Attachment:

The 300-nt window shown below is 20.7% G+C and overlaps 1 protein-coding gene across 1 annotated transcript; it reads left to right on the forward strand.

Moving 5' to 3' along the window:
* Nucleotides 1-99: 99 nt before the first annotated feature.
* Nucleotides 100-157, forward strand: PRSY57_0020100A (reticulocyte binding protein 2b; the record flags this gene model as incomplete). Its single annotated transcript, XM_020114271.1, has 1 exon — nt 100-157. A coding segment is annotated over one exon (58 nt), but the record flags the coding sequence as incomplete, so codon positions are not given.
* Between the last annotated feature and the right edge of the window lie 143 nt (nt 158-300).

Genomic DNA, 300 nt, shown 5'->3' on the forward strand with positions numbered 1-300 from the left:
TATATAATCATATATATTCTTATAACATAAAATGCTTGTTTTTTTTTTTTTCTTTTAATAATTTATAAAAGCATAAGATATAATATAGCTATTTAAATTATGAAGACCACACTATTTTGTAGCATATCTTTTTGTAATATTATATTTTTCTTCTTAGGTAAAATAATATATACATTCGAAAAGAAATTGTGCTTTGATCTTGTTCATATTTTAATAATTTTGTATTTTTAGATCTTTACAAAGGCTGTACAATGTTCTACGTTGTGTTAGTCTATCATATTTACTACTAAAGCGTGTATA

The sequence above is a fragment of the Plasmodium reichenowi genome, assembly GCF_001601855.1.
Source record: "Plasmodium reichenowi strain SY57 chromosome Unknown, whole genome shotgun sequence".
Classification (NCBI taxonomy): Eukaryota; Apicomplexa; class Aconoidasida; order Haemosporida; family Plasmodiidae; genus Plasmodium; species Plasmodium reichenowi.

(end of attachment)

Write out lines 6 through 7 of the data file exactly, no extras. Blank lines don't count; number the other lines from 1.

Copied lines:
Genomic DNA, 300 nt, shown 5'->3' on the forward strand with positions numbered 1-300 from the left:
TATATAATCATATATATTCTTATAACATAAAATGCTTGTTTTTTTTTTTTTCTTTTAATAATTTATAAAAGCATAAGATATAATATAGCTATTTAAATTATGAAGACCACACTATTTTGTAGCATATCTTTTTGTAATATTATATTTTTCTTCTTAGGTAAAATAATATATACATTCGAAAAGAAATTGTGCTTTGATCTTGTTCATATTTTAATAATTTTGTATTTTTAGATCTTTACAAAGGCTGTACAATGTTCTACGTTGTGTTAGTCTATCATATTTACTACTAAAGCGTGTATA